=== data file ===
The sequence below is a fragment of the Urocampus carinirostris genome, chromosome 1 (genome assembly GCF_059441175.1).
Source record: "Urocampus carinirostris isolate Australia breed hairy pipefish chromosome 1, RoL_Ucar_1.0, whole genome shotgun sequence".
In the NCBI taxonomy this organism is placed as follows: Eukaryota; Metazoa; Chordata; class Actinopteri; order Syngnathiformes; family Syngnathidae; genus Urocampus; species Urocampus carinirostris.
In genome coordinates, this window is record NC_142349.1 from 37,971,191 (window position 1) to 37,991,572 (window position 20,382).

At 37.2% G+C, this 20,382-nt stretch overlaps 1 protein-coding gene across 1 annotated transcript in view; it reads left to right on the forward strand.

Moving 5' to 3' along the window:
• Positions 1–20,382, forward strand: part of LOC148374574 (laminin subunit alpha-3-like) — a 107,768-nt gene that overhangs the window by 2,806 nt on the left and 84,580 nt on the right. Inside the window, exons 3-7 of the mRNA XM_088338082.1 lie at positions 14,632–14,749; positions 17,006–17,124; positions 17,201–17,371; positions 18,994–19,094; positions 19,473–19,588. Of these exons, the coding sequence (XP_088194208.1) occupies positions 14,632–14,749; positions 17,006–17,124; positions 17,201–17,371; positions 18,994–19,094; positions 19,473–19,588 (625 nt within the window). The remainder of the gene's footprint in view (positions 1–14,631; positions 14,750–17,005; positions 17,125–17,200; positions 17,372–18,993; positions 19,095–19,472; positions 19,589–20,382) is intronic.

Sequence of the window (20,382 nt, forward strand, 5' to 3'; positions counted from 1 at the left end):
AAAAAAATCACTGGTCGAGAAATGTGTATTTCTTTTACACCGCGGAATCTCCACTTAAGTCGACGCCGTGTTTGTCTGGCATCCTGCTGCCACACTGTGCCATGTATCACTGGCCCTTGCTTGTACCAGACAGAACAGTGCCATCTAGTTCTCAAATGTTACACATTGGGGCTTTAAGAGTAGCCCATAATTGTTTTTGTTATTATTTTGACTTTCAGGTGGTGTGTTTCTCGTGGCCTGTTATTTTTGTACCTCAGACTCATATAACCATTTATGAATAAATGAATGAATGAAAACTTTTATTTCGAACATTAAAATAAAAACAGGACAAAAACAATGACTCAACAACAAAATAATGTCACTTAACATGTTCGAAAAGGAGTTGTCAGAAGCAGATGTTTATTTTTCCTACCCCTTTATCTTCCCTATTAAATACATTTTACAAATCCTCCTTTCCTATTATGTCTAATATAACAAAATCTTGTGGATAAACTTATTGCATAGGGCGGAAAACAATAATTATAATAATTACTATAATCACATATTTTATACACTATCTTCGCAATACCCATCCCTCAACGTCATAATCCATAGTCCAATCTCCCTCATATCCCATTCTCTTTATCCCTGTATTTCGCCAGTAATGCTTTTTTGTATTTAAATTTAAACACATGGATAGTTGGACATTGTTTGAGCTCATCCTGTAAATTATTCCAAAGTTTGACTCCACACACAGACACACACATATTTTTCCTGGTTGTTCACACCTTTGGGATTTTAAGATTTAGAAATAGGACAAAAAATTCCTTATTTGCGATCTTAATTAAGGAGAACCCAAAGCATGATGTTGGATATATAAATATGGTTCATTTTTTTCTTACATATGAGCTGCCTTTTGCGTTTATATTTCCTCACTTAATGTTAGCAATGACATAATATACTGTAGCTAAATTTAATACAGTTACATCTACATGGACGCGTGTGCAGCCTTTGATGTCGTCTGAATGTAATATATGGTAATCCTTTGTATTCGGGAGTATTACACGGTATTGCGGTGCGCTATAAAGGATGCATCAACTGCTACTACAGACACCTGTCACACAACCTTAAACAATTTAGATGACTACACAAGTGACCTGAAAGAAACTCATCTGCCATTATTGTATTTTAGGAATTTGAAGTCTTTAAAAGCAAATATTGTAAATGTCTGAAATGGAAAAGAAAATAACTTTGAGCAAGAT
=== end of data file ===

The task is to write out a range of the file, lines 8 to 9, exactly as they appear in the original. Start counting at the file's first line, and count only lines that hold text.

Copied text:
Sequence of the window (20,382 nt, forward strand, 5' to 3'; positions counted from 1 at the left end):
AAAAAAATCACTGGTCGAGAAATGTGTATTTCTTTTACACCGCGGAATCTCCACTTAAGTCGACGCCGTGTTTGTCTGGCATCCTGCTGCCACACTGTGCCATGTATCACTGGCCCTTGCTTGTACCAGACAGAACAGTGCCATCTAGTTCTCAAATGTTACACATTGGGGCTTTAAGAGTAGCCCATAATTGTTTTTGTTATTATTTTGACTTTCAGGTGGTGTGTTTCTCGTGGCCTGTTATTTTTGTACCTCAGACTCATATAACCATTTATGAATAAATGAATGAATGAAAACTTTTATTTCGAACATTAAAATAAAAACAGGACAAAAACAATGACTCAACAACAAAATAATGTCACTTAACATGTTCGAAAAGGAGTTGTCAGAAGCAGATGTTTATTTTTCCTACCCCTTTATCTTCCCTATTAAATACATTTTACAAATCCTCCTTTCCTATTATGTCTAATATAACAAAATCTTGTGGATAAACTTATTGCATAGGGCGGAAAACAATAATTATAATAATTACTATAATCACATATTTTATACACTATCTTCGCAATACCCATCCCTCAACGTCATAATCCATAGTCCAATCTCCCTCATATCCCATTCTCTTTATCCCTGTATTTCGCCAGTAATGCTTTTTTGTATTTAAATTTAAACACATGGATAGTTGGACATTGTTTGAGCTCATCCTGTAAATTATTCCAAAGTTTGACTCCACACACAGACACACACATATTTTTCCTGGTTGTTCACACCTTTGGGATTTTAAGATTTAGAAATAGGACAAAAAATTCCTTATTTGCGATCTTAATTAAGGAGAACCCAAAGCATGATGTTGGATATATAAATATGGTTCATTTTTTTCTTACATATGAGCTGCCTTTTGCGTTTATATTTCCTCACTTAATGTTAGCAATGACATAATATACTGTAGCTAAATTTAATACAGTTACATCTACATGGACGCGTGTGCAGCCTTTGATGTCGTCTGAATGTAATATATGGTAATCCTTTGTATTCGGGAGTATTACACGGTATTGCGGTGCGCTATAAAGGATGCATCAACTGCTACTACAGACACCTGTCACACAACCTTAAACAATTTAGATGACTACACAAGTGACCTGAAAGAAACTCATCTGCCATTATTGTATTTTAGGAATTTGAAGTCTTTAAAAGCAAATATTGTAAATGTCTGAAATGGAAAAGAAAATAACTTTGAGCAAGAT